George Orwell put it more gracefully in his novel "1984." "The party told you to reject the evidence of your eyes and ears. It was their final, most essential command."

The Globe's editorial ends this way: "The greatness of America is dependent on the role of a free press to speak the truth to the powerful. To label the press 'the enemy of the people' is as un-American as it is dangerous to the civic compact we have shared for more than two centuries."

We could, of course, think that it is self-serving for the media to stand together in support of the free press. To that point, the editor of the New Yorker speaks truthfully. "This is not a matter of the press seeking to protect itself as an interest group. The interest group in question is the United States."

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There is a consensus among the theological ethicists about four broad eco-justice norms. Four words capture the essentials of this moral perspective: solidarity, sustainability, sufficiency and participation. The one that doesn't start with "s" is sometimes listed as democracy. In either form, it insists that, in a properly functioning society, all stakeholders will have a voice in major decisions. Essential to that participation is that members of the community be reasonably informed -- that we know what is going on, what the stakes are, and what the implications of our decisions might be.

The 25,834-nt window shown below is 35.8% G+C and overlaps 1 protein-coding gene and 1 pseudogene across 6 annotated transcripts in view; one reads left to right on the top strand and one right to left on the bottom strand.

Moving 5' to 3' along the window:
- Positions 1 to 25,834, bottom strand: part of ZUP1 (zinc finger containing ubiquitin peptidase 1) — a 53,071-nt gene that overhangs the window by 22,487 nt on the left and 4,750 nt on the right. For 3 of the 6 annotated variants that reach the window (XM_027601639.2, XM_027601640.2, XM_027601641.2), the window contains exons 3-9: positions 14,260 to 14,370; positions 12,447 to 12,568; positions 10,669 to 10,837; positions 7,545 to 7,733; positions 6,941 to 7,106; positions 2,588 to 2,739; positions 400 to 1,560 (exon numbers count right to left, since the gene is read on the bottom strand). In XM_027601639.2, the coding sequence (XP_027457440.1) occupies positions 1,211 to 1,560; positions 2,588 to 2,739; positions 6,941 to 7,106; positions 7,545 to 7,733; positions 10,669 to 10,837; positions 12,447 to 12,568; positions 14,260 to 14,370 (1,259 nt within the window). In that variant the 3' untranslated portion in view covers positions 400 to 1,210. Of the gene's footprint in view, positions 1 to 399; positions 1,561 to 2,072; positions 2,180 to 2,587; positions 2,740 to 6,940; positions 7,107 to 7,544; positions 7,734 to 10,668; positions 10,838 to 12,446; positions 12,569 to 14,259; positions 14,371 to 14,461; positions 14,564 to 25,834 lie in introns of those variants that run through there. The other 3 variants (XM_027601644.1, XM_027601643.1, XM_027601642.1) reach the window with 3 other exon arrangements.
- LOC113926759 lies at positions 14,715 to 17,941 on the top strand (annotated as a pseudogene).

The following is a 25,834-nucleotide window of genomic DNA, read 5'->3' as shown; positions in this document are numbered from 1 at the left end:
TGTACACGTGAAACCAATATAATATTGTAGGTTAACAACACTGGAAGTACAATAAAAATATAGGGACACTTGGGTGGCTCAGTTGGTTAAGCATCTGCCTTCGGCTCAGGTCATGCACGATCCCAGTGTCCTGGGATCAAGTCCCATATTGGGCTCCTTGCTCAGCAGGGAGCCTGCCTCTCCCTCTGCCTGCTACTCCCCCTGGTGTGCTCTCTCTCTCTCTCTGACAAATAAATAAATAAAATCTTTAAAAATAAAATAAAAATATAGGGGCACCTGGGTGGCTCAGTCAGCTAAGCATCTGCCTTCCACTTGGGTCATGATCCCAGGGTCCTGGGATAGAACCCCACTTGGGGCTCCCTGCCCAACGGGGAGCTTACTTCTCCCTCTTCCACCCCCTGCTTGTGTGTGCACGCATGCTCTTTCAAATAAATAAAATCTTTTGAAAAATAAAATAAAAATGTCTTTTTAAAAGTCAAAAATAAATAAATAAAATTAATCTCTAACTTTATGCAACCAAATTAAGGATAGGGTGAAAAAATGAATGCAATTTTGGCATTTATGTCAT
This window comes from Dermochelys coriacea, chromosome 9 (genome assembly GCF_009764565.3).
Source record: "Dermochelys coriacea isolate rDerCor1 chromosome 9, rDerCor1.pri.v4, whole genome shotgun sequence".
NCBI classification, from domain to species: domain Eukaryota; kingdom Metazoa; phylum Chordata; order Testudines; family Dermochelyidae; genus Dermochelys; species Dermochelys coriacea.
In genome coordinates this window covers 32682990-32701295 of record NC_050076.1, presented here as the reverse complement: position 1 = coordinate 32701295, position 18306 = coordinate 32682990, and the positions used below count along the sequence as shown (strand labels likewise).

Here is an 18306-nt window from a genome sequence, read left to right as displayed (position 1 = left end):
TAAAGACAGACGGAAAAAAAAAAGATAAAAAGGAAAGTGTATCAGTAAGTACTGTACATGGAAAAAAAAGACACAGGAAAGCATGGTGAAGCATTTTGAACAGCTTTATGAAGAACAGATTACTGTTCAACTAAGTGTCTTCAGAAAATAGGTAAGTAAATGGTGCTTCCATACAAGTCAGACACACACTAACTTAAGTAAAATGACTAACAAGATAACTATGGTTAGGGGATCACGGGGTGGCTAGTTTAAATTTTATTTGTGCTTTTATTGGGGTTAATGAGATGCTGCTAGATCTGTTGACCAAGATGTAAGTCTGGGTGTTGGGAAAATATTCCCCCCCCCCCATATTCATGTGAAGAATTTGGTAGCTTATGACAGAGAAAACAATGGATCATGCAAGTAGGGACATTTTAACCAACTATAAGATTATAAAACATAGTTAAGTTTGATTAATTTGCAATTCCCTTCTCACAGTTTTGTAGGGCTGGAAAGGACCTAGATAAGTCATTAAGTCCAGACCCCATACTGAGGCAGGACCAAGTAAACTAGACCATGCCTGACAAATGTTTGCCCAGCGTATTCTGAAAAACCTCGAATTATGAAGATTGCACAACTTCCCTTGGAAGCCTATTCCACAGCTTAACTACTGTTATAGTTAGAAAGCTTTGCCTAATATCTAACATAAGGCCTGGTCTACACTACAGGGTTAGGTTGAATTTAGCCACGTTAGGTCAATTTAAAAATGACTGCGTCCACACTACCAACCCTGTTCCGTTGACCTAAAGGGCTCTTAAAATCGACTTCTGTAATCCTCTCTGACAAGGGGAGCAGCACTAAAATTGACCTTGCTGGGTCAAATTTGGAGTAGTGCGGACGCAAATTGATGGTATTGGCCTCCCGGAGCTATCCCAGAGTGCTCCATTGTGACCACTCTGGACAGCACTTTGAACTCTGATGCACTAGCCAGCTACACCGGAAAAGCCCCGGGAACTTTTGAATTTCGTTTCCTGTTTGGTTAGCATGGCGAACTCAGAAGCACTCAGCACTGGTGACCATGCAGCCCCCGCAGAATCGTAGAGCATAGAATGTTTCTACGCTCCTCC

A free press is essential in maintaining that kind of informed citizenry. Journalists and commentators who explore the world from a rich variety of perspectives provide a range of facts and information to supplement or challenge any one voice. The diversity of a genuinely free press is an essential counterbalance to the empowered messages that can come from either government officials or big business.

A free press is not the enemy of the people. With all of their flaws, the institutions of journalism and the media are absolutely necessary if a society is to embody democracy and participation.

The Boston Globe and the hundreds of other publications have offered valuable witness this week in the concerted editorial defense of a free press. The US Senate's unanimous resolution shows that support for the media is not a partisan cause.

In our families, in our communities, and in our churches, let us reject any and all attempts to silence, marginalize or threaten the journalism which informs and protects us.


Peter Sawtell
Executive Director
Eco-Justice Ministries